Roads and transportation are costly. Building ten miles of a four-lane rural interstate highway costs about $200 million. For an eight-lane urban interstate, it is closer to $1 billion. Roads and transportation also come at a high environmental cost. The transportation sector accounts for about one sixth of world carbon emissions and the absence of roads is central to the process of taming (or spoiling) wild places. On the other hand, roads and transportation are the bedrock of the modern world. They facilitate the trade and specialization of tasks that is fundamental to economic growth since the industrial revolution. Devising transportation policy to balance the economic benefits of roads against their economic and environmental cost is an important and formidable problem.
Over the past several years, my coauthors and I have been conducting research to quantify the impact of road construction on various aspects of our modern world. A past issue of PERC Reports reported on research establishing that the total miles driven in a city each year increases in lockstep with the extent of a city’s road network. Other research done at PERC examines the reasons why driving is faster in some cities than others and estimates the benefits that might accrue to society if we were to adopt a simple scheme for pricing access to roads (as we price access to other goods and services, like candy bars or housing). In a paper forthcoming in the Review of Economic Studies, also supported by PERC, we examine the effect of interstate highway connections between cities and of interstate highways within cities on patterns of trade.
More concretely, we analyze data describing trade-flows between a sample of large US cities and the interstate highway network. The central statistical problem is that of “reverse causation.” If we observe that cities with extensive highway networks trade a lot, we do not know whether the highways are built to accommodate already high trade flows, or if the construction of highways causes trade. Much of our research effort is devoted to developing statistical procedures to solve this problem so that we can be sure that we are estimating the amount of trade that highways actually cause.
We find a 10% increase in the length of the highway network within a city causes about a 5% increase in the weight of the city’s annual exports but no measurable increase in its value. That is, improving a city’s highway network causes a city to become more specialized in the production of things that weight more per dollar of value. We confirm this pattern using 50 years of employment data. Cities with more extensive highway networks employ a higher share of their residents in industries that make heavier goods. It is not obvious that this is a desirable outcome.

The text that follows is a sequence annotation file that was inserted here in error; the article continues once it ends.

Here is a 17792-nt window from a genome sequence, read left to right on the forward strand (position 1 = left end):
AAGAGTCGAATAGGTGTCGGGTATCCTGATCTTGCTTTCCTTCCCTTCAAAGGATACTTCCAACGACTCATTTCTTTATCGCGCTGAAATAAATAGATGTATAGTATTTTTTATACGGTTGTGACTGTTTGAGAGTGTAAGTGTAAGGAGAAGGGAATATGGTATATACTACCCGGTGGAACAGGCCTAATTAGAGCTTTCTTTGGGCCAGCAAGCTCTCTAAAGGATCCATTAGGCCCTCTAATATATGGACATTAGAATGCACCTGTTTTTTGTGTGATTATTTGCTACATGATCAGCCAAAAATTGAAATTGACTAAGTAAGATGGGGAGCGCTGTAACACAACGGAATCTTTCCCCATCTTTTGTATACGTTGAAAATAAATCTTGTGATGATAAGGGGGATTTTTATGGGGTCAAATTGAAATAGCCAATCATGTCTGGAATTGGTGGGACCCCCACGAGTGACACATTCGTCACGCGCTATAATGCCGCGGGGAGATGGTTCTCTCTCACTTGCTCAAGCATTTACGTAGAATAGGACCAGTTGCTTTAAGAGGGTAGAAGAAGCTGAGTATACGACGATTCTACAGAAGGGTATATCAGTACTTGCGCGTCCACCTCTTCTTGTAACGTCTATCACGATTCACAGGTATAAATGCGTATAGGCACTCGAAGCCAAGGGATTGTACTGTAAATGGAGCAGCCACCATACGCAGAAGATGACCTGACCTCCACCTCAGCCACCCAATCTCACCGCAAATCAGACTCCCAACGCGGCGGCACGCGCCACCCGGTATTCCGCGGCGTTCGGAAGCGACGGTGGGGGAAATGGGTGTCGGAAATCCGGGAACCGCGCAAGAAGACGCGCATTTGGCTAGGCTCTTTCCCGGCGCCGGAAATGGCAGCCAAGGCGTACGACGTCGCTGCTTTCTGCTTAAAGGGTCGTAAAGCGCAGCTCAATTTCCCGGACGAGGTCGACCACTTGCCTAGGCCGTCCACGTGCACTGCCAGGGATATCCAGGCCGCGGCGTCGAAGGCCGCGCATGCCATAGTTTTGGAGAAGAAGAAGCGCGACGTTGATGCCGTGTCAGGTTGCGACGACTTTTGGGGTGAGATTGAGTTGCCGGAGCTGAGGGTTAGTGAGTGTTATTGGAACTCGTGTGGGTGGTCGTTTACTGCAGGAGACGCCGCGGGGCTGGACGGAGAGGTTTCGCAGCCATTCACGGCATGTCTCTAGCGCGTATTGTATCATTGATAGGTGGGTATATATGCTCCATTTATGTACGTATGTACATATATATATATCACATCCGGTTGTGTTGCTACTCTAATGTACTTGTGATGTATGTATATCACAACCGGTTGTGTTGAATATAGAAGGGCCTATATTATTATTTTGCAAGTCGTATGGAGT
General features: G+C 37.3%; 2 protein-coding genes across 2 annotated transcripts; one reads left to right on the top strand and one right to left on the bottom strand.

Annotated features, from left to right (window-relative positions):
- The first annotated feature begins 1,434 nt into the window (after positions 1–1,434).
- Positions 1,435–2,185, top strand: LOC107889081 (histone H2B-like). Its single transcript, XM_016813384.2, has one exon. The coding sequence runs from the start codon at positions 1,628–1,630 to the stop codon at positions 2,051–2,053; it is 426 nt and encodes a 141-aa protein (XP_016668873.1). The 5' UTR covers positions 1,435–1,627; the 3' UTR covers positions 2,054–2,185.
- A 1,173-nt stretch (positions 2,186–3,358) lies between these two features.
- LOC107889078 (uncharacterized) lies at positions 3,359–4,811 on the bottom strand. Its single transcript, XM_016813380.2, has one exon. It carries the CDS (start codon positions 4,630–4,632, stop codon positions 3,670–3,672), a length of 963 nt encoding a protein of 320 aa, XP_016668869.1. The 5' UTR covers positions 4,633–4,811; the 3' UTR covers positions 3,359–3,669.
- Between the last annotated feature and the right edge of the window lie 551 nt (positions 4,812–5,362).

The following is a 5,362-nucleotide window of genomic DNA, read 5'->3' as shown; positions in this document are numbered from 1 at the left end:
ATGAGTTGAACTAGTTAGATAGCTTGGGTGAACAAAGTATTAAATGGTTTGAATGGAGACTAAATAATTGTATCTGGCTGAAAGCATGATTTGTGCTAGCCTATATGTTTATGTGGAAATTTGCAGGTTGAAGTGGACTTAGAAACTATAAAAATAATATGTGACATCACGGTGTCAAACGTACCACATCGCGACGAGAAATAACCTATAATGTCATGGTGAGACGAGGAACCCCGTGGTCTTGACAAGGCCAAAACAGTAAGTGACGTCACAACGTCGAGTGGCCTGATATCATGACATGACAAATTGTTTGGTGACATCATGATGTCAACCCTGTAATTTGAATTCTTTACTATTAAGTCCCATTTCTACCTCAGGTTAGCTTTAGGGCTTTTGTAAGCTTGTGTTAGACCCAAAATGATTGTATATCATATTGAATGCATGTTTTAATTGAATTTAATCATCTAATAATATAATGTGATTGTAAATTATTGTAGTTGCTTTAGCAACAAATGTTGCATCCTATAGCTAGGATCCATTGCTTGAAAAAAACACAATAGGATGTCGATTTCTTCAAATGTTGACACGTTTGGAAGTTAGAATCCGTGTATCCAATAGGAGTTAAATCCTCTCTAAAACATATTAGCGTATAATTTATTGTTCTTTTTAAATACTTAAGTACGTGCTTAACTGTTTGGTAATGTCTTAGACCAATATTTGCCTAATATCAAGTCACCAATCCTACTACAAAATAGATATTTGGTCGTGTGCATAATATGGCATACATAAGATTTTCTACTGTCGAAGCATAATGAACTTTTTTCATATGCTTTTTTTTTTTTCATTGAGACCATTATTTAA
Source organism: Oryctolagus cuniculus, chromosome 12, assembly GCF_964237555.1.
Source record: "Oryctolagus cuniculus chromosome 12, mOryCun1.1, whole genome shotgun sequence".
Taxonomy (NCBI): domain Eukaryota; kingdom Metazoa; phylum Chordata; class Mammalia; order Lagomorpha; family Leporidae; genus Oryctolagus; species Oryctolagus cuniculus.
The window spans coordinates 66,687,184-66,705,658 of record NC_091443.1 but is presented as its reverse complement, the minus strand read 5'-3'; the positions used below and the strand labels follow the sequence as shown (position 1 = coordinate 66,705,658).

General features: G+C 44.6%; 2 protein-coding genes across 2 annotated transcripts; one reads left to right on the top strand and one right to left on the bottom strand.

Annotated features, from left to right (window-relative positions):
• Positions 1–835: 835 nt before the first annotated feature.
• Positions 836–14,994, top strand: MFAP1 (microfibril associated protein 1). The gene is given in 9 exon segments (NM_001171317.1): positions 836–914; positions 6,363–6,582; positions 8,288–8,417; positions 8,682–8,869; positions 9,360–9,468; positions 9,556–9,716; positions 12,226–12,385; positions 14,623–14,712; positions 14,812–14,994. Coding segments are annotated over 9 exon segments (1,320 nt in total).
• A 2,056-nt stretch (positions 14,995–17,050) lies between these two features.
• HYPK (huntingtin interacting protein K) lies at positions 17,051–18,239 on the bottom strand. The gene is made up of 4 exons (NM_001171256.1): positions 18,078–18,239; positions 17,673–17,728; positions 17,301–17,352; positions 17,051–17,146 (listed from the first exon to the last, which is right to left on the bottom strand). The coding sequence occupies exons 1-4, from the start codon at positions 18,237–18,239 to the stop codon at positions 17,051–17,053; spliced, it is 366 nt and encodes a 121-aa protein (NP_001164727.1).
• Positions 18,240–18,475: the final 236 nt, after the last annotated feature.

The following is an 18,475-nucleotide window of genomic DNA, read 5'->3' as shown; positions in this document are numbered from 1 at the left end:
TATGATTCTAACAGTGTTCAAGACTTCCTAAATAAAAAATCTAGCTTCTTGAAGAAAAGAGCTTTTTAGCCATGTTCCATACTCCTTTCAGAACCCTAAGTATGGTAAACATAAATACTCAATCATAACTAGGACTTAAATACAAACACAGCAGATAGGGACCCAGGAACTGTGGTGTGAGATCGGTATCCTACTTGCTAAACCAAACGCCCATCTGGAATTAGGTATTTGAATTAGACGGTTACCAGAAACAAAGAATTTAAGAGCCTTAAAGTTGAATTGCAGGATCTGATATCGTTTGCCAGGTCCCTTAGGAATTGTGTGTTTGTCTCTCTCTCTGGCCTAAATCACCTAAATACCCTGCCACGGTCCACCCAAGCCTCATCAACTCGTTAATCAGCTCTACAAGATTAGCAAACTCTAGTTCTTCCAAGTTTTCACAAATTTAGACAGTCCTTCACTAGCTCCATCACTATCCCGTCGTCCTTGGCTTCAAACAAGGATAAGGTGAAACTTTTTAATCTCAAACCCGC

We know from other research that an increase in the extent of a city’s highway network has a small effect on the city’s employment: a 10% increase in highway miles causes about a 1.5% increase in employment over 20 years. Taken together these results suggest the construction of new highways in US cities, like the one proposed for Nashville, are unlikely to have the large beneficial effects on economic activity that proponents claim, and that these benefits will not obviously be larger than environmental and construction costs.
Taken together, the available research on the effect of the interstate highway system, and transportation infrastructure generally, suggests that the “roads as economic development” policy deserves careful scrutiny if not outright skepticism (although it does not address the value of road maintenance, which will likely fare better in a cost-benefit analysis). Among possible investments of public money, new transportation infrastructure (and highways in particular) appears to have far lower and less certain return than alternatives such as education or health care for the young. Although most of the research currently available is based on data from the United States, on the basis of this research the call for developing county infrastructure put forth in the UN’s millennium development goals also deserves careful examination.
Matthew A. Turner is a 2013 Lone Mountain Fellow and a professor in the Department of Economics at the University of Toronto. His current research focuses on the economics of land use and transportation.